With all the people I meet who learn of my project, I inevitably end up rehashing a lot of the same material. The list of cities I’ve lived in gets rattled off with all the rhythmic precision of a scripted speech. My favorite city? How do I pick my cities? What will I do when I’m done with ten cities? All those frequently asked questions.
But once those details are covered, most people want to know if I’m keeping a record of my years. Am I actively taking notes or keeping a journal?
The truth is, no.
Obviously, I have this blog, and from time to time I write out an amusing anecdote about an evening out, but I’d say 90% of the content on this site has little to do with the personal moments of my life. This blog was never meant to be a diary. I don’t even keep a Captain’s Log. Over the years I have flirted with writing down my day to day happenings in a notebook, but such habits have never lasted more than two consecutive days.
The problem is that I hate writing about myself. It’s really a loathsome activity. Not exactly the greatest attitude for a would-be memoirist, but in all fairness, when I started this project I never expected to write about it. This is your fault. Everyone I met who said, “This would be an interesting book,” you’re to blame for my cognitive dissonance.
The truth is, I’m flattered when anyone takes an interest in my banal life, so I’m happy to talk about it. But sitting and scribbling down a play-by-play of my daily activities strikes me as being one of the more particularly vicious circles of hell. I don’t care how interesting a person you are, most of your days are filled by strings of boring happenings that no one needs to read about, even via Facebook.
When I set out to finally write this book, I’ll have notebooks of essays, poems, attempted journal entries and random scribbles to help piece together the chronology of my life (because, lord knows, my whiskey-addled mind isn’t remembering most of it). But I believe the majority of the material I’m going to abstract for the final product will be derived from interviewing old friends and acquaintances in each city.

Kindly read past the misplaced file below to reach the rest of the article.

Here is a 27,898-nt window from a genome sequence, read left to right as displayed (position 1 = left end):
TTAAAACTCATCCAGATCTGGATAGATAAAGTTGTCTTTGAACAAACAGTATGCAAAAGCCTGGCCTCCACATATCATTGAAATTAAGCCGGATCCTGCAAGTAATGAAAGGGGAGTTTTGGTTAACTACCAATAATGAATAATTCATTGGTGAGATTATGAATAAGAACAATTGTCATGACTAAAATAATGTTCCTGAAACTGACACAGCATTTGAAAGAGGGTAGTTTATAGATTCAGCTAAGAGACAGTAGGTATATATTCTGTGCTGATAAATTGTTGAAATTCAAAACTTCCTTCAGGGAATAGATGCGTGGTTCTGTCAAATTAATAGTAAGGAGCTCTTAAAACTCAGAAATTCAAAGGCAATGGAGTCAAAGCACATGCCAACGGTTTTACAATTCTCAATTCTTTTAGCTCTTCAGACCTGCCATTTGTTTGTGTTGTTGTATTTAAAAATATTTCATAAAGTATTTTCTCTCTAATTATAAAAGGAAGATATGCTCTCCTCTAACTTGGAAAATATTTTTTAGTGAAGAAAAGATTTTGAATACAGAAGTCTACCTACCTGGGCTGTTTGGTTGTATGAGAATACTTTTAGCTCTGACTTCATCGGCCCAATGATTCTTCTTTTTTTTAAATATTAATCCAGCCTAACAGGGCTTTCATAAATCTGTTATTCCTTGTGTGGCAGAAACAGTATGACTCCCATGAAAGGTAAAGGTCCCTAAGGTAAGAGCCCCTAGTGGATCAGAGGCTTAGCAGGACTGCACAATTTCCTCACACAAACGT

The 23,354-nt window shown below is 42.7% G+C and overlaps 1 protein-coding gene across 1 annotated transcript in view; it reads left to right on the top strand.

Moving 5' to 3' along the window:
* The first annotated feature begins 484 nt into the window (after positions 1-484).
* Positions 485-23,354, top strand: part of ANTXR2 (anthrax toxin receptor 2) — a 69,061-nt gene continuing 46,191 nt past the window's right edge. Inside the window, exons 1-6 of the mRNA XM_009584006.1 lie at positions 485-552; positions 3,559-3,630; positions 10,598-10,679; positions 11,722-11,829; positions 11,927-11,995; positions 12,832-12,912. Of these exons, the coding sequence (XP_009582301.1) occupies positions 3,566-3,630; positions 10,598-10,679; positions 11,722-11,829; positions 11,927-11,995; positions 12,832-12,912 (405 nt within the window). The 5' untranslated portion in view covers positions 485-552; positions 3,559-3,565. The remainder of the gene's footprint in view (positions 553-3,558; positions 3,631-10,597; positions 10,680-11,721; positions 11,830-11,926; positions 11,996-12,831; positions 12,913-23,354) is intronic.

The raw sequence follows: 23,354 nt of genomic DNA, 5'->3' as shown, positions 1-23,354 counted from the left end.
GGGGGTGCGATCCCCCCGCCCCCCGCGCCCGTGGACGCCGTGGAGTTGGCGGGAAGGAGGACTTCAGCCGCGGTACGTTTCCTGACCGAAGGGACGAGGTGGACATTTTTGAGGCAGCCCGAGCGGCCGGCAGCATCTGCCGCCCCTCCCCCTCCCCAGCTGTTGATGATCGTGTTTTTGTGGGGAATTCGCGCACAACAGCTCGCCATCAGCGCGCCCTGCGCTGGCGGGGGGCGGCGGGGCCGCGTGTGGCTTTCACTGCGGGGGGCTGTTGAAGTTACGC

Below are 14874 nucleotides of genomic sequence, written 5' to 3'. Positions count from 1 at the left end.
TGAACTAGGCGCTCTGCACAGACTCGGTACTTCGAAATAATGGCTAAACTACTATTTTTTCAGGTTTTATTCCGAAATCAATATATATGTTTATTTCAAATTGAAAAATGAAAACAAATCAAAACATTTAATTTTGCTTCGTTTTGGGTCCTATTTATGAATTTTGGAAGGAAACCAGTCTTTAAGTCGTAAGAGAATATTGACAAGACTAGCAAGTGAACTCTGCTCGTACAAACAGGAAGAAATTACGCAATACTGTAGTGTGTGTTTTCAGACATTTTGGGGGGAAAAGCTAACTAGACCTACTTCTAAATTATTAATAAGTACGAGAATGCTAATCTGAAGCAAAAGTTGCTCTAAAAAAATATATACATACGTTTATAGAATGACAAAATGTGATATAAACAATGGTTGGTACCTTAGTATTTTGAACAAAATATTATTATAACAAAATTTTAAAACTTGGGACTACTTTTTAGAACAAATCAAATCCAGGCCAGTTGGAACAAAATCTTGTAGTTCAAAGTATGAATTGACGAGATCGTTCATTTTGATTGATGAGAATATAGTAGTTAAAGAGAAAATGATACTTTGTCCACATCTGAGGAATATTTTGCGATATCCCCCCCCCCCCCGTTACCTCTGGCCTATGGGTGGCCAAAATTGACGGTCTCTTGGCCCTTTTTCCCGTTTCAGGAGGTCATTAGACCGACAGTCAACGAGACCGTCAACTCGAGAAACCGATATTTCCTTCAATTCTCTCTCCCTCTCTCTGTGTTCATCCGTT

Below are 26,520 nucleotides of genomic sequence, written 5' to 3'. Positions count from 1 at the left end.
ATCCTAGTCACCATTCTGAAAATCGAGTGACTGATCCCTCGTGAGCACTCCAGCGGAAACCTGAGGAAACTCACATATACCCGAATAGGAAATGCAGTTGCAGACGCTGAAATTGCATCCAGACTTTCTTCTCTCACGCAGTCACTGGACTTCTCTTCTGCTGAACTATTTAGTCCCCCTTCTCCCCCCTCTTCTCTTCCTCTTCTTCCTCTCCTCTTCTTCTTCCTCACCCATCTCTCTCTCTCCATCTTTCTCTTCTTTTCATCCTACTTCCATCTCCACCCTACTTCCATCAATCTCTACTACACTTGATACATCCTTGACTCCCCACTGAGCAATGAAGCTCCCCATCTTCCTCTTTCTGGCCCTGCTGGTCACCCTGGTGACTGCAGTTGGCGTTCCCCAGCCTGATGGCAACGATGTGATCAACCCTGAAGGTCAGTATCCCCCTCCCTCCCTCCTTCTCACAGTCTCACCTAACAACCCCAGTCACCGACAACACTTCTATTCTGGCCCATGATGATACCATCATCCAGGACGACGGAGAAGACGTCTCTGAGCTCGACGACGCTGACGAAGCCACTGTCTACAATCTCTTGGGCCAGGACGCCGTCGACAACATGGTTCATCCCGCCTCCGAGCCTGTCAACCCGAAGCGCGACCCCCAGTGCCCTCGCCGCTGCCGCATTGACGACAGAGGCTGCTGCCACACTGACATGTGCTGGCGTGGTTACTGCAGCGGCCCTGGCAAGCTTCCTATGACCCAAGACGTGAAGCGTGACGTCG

When the time comes, I hope to fly back to each city for a week, one right after the other, and revisit old haunts, reconnect with people there and see what sorts of flashbacks I can trigger. Maybe when the time comes I’ll create a Kickstarter project to help fund my 2 1/2 month journey around the country and through my past.
Memories are notoriously unreliable. Mine sure as hell is. It’s not that I believe getting other people’s versions of my history will help me craft a more accurate chain of events. If anything, it’ll probably corrode my own memory further and distort reality to an even greater degree.
But the very thing that makes memories so capricious is what makes them so fascinating. Our mind stores memory in a complex neural net that puts very little emphasis on accuracy. It’s all about associations and mental links, and those ways in which each mind remembers an event tells us more about the individual than the actual occurrence.
When we take the collected memories of a group of people and try to form them into one cohesive narrative, we get something far more powerful than a memoir or history. We create a myth.
10 cities in 10 years is not a goal. It is not a dream.
It is a story I tell at parties. It is the thing people attach to my name like it were a title.
It is the root of a myth.
That tag has been in the About section of this site since I first created it. Don’t let me be misunderstood. I’m not attempting to craft a false history to seem more interesting, a la James Frey. What will end up in 10 Cities / 10 Years: The Book will be as factual as I can manage, with as much research and secondhand supporting evidence as I can amass.
But no memoir can ever aspire to 100% accuracy. Until someone invents a time machine out of a Delorean, there is no hope of truly recapturing a personal history. Even with the most fastidious note-taking over the previous 7 years (and the next 3), I couldn’t hope to get everything right. Sure, it’d make remembering dates and names easier, but greater details don’t make for a better myth.
So, no, I’m not taking notes. I’m living my life, and in a few years when it comes time to type it all out I’ll sew together my memories with those of others and fashion my own myth.
And then I’ll start a religion.